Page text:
What’s Growing at the Harriet Irving Botanical Gardens – Falling Leaves
By Melanie Priesnitz
“I asked the leaf if it was scared because it was autumn and the other leaves were falling. The leaf told me, no. During the whole spring and summer I was very alive. I worked hard and helped nourish the tree, and much of me is in the tree.” – Thich Nhat Hanh
There are many lessons to be learned from the forest. It is a remarkable ecosystem where plants, animals, and micro-organisms work together in accord. The forest is filled with symbiotic relationships where all organisms, even parasitic ones, work together to an extent while always respecting the environment that sustains them. We as humans can learn much from how forests subsist.
In autumn, a powerful lesson can be learned from deciduous trees about letting go. In the Acadian Forest, leaves fall each year as the days grow darker and the temperatures drop. Trees shed their leaves to ensure their own survival and future growth. With not enough days of light and warmth to effectively photosynthesize, they shed their sunshine catchers to ensure that sugar production shuts down and they don’t get caught in a deep freeze. We could all look at our lives this time of year and work to shed what does not serve our growth.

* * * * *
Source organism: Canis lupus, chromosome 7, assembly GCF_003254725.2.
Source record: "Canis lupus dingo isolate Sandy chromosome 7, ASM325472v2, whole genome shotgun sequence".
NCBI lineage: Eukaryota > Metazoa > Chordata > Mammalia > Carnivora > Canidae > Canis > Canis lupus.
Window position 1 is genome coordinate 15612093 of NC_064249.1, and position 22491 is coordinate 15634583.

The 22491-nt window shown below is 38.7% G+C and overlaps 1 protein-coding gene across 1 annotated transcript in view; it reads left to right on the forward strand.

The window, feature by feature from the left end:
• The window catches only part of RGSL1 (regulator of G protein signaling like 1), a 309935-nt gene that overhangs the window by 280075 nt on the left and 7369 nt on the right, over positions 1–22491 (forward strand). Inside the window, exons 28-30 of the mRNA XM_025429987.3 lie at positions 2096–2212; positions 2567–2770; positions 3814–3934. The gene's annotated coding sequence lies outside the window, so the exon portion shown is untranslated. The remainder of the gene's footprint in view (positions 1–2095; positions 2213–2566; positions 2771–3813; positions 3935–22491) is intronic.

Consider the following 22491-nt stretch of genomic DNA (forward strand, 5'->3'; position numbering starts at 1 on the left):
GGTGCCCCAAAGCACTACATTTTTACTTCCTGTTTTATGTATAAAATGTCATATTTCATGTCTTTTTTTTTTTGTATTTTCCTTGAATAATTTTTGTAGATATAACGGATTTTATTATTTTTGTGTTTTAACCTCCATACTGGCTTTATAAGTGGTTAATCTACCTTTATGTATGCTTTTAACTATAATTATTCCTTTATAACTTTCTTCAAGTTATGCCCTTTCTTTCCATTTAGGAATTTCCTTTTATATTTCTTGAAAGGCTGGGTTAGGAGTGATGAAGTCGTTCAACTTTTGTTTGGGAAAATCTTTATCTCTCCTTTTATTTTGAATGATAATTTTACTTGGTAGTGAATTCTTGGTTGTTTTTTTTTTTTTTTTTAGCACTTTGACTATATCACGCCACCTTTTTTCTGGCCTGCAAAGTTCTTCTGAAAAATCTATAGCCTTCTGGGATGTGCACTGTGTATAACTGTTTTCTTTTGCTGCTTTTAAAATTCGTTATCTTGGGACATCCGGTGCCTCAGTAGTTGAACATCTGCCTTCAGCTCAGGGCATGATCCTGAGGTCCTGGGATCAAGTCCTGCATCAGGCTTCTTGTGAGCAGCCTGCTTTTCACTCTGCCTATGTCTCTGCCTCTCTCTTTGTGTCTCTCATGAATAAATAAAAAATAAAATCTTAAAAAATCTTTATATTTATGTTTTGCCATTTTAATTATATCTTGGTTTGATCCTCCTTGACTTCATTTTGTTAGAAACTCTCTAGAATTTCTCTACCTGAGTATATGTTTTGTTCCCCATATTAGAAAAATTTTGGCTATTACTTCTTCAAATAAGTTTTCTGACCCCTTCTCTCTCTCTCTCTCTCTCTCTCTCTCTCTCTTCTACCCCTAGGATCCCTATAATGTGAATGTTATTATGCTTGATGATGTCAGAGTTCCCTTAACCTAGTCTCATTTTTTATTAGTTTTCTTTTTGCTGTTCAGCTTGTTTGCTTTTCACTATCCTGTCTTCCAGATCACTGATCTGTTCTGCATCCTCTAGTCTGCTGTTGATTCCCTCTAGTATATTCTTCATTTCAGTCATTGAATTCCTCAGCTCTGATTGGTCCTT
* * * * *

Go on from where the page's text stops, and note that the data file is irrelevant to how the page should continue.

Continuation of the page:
Trees have no fear of letting go and starting anew each year. Leaves humbly sacrifice themselves for the greater good. They provide nourishment to the tree and then slowly leave in peace, trusting that the tree will stand strongly on its own. In leaving a relationship or watching a child grow and move away, we’d do well to take a cue from the grace in which leaves depart from trees. Trusting that they have done their piece and the rest is up to the tree!
Take advantage of the late autumn sun and make time to sit in the forest or at the Botanical Gardens and simply watch the leaves fall. If you sit quietly you’ll see the scurrying of critters preparing their stores for winter, and you may also create enough space in your head to see what work you need to do as the seasons change. The Gardens are open daily and free to the public. We have many comfortable benches and grassy lawns for quiet contemplation.
Harriet Irving Botanical Gardens